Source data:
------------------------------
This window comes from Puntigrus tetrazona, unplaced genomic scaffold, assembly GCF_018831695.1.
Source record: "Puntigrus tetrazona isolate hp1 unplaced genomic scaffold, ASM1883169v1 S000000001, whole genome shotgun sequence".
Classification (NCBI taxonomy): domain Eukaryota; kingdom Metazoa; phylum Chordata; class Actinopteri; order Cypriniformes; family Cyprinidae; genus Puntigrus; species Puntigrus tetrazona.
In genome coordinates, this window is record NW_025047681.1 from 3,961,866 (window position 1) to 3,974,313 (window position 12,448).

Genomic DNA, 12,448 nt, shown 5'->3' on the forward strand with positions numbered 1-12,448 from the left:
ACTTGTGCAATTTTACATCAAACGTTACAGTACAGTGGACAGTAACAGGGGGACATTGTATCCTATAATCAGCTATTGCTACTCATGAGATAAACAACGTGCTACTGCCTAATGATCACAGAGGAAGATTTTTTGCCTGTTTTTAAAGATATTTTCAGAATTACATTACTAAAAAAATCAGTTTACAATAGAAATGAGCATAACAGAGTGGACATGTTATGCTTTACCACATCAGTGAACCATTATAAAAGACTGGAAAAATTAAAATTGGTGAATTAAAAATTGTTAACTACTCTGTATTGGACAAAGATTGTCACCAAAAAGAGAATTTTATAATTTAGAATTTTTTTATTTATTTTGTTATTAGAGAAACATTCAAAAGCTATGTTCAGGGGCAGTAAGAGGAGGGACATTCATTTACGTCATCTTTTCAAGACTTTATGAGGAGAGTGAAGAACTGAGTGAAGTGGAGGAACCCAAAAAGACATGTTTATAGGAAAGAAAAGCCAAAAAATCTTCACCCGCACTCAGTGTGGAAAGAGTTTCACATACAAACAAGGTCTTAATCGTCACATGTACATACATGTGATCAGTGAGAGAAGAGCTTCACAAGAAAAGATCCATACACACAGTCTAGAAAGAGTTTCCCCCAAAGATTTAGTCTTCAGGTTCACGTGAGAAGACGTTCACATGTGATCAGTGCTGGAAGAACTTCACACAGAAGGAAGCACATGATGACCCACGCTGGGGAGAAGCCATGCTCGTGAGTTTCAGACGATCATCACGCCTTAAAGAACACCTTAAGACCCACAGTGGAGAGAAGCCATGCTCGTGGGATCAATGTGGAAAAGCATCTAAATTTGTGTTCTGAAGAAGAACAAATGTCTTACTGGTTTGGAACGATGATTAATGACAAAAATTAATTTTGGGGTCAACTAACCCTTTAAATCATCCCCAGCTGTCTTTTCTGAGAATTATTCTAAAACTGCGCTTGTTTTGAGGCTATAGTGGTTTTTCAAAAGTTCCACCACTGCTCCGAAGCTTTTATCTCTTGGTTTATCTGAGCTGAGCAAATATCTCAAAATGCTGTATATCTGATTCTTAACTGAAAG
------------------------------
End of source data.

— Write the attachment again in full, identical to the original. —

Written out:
This window comes from Puntigrus tetrazona, unplaced genomic scaffold, assembly GCF_018831695.1.
Source record: "Puntigrus tetrazona isolate hp1 unplaced genomic scaffold, ASM1883169v1 S000000001, whole genome shotgun sequence".
Classification (NCBI taxonomy): domain Eukaryota; kingdom Metazoa; phylum Chordata; class Actinopteri; order Cypriniformes; family Cyprinidae; genus Puntigrus; species Puntigrus tetrazona.
In genome coordinates, this window is record NW_025047681.1 from 3,961,866 (window position 1) to 3,974,313 (window position 12,448).

Genomic DNA, 12,448 nt, shown 5'->3' on the forward strand with positions numbered 1-12,448 from the left:
ACTTGTGCAATTTTACATCAAACGTTACAGTACAGTGGACAGTAACAGGGGGACATTGTATCCTATAATCAGCTATTGCTACTCATGAGATAAACAACGTGCTACTGCCTAATGATCACAGAGGAAGATTTTTTGCCTGTTTTTAAAGATATTTTCAGAATTACATTACTAAAAAAATCAGTTTACAATAGAAATGAGCATAACAGAGTGGACATGTTATGCTTTACCACATCAGTGAACCATTATAAAAGACTGGAAAAATTAAAATTGGTGAATTAAAAATTGTTAACTACTCTGTATTGGACAAAGATTGTCACCAAAAAGAGAATTTTATAATTTAGAATTTTTTTATTTATTTTGTTATTAGAGAAACATTCAAAAGCTATGTTCAGGGGCAGTAAGAGGAGGGACATTCATTTACGTCATCTTTTCAAGACTTTATGAGGAGAGTGAAGAACTGAGTGAAGTGGAGGAACCCAAAAAGACATGTTTATAGGAAAGAAAAGCCAAAAAATCTTCACCCGCACTCAGTGTGGAAAGAGTTTCACATACAAACAAGGTCTTAATCGTCACATGTACATACATGTGATCAGTGAGAGAAGAGCTTCACAAGAAAAGATCCATACACACAGTCTAGAAAGAGTTTCCCCCAAAGATTTAGTCTTCAGGTTCACGTGAGAAGACGTTCACATGTGATCAGTGCTGGAAGAACTTCACACAGAAGGAAGCACATGATGACCCACGCTGGGGAGAAGCCATGCTCGTGAGTTTCAGACGATCATCACGCCTTAAAGAACACCTTAAGACCCACAGTGGAGAGAAGCCATGCTCGTGGGATCAATGTGGAAAAGCATCTAAATTTGTGTTCTGAAGAAGAACAAATGTCTTACTGGTTTGGAACGATGATTAATGACAAAAATTAATTTTGGGGTCAACTAACCCTTTAAATCATCCCCAGCTGTCTTTTCTGAGAATTATTCTAAAACTGCGCTTGTTTTGAGGCTATAGTGGTTTTTCAAAAGTTCCACCACTGCTCCGAAGCTTTTATCTCTTGGTTTATCTGAGCTGAGCAAATATCTCAAAATGCTGTATATCTGATTCTTAACTGAAAG